An Austrian prince hatches a plan to keep his rival, the Russian czar, busy by keeping him surrounded by beautiful women and away from the negotiating table. The Czar, however, has his own ... See full summary »
Vienna 1905: After a carnival party the famous painter Heidenick draws his otherwise engaged girlfriend Anita Helfer with very few clothes on, only blurs her face. The image makes it into ... See full summary »
Flashback story of an escape from the lonely, high-security Dartmoor Prison. A jealous barber's assistant is enraged by the attentions that his manicurist girlfriend pays to a customer. He ... See full summary »
Hans Adalbert Schlettow,
Marie wants to escape from her job and also from her lover, Paul, an unemployed drunk. She dreams of going off with Jean, a dockworker. The two men quarrel and fight over Marie on two ... See full summary »
Lilian Harvey played Christel in the English, French and German versions of this film. Conrad Veidt played Metternich in the simultaneously filmed English-language version of "Der Kongress tanzt." called "Congress Dances".Pierre Magnier assumed the role in the French version. Lil Dagover, Veidt's co-star in "The Cabinet of Dr, Caligari," played the countess in all three versions. See more »
At the Vienna Congress held in 1815 the orchestra in a canteen played Franz Schubert's "Military March," which was composed in 1818. See more »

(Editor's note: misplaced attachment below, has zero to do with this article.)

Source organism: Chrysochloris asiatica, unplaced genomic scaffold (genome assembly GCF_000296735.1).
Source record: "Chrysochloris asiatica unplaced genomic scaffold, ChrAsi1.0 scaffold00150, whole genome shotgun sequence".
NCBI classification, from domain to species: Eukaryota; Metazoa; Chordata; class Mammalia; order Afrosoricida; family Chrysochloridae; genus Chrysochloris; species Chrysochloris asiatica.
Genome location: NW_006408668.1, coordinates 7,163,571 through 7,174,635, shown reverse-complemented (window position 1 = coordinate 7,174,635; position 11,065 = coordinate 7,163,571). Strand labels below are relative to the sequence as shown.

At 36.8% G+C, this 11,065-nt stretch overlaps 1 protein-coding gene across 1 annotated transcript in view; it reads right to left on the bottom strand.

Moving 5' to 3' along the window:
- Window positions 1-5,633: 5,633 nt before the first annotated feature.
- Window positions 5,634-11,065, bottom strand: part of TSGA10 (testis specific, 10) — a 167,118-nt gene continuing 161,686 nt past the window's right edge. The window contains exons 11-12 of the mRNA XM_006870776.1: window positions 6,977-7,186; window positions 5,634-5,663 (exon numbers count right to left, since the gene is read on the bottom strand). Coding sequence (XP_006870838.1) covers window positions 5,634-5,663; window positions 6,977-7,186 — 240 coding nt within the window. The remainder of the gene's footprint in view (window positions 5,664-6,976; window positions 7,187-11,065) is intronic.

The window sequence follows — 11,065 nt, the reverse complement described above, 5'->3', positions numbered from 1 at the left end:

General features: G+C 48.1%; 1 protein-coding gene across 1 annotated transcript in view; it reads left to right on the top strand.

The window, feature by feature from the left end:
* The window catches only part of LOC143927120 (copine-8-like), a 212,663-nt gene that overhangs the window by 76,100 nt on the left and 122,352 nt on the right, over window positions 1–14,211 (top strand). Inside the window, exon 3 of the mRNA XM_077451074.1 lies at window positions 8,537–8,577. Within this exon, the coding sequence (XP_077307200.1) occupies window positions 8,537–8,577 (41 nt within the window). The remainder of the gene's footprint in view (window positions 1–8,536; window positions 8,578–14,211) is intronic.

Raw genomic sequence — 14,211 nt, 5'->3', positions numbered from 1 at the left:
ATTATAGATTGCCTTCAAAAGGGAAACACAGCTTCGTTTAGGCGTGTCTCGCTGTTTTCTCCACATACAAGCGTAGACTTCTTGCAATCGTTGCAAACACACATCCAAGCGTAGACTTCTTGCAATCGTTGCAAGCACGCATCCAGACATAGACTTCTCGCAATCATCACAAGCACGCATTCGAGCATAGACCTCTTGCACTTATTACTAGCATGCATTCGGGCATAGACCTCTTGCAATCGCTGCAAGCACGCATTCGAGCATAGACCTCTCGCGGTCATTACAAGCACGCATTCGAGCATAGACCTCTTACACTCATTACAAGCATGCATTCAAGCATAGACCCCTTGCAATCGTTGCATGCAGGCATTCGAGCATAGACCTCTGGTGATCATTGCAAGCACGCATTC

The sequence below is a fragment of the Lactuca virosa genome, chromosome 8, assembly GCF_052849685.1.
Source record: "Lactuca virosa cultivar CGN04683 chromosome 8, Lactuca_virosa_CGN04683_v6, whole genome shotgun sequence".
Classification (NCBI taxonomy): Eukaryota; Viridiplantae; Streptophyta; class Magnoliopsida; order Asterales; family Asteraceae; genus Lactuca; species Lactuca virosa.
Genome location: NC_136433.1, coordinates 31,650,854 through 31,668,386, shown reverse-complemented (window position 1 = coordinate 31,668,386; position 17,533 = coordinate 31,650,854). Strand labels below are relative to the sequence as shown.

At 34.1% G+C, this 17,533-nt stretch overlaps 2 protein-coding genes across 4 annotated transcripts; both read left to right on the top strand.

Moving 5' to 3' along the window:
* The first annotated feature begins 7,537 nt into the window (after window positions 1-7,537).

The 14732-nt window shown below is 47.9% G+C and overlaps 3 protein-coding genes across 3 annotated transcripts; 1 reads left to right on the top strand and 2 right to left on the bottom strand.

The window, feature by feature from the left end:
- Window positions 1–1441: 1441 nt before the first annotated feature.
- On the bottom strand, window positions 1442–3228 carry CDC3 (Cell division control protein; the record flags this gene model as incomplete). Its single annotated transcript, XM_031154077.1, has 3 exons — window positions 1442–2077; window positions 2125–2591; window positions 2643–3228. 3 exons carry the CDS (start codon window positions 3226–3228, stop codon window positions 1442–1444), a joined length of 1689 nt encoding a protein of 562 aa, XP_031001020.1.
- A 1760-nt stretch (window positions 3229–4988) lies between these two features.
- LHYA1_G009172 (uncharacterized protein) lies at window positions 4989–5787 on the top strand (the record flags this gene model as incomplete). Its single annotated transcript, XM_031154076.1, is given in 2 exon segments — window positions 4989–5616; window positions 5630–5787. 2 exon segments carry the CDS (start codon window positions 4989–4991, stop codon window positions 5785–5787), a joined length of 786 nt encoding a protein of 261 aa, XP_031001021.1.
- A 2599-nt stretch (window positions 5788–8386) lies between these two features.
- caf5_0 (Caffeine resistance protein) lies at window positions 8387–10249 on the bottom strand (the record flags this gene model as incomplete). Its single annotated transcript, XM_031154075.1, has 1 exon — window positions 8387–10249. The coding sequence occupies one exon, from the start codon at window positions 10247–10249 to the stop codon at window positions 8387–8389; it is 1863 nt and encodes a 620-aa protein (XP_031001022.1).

It may not be perfect technically, but this is a sensual, made with great fun, original, capricious and extravagant operetta. It has elegance, a great cast, brilliant music and songs, wit, great sets; some scenes are even a bit bizarre and fetishistic. This is not a filmed operetta, but a real film-operetta. More than just direct, Erik Charell choreographed the film. Although the film stands on its own feet, the influence of Ernst Lubitsch (pictures) is evident.
Amongst the memorable scenes (and there are many) there is the - in its time
technically challenging sequence with energetic Lilian Harvey singing "Das
gibt's nur einmal". Indeed: many operetta films have been made, but none so innovative, brilliant as this one.
This first and only German film of Erik Charell is not only a classic of early German sound film, showing all the capabilities of the UFA, but also a promising start of a film career that was not to be realized: Charell had to leave Nazi-Germany and was unable to continue his career as a film director abroad. It is curious that the film was banned by Goebbels only but in October 1937.
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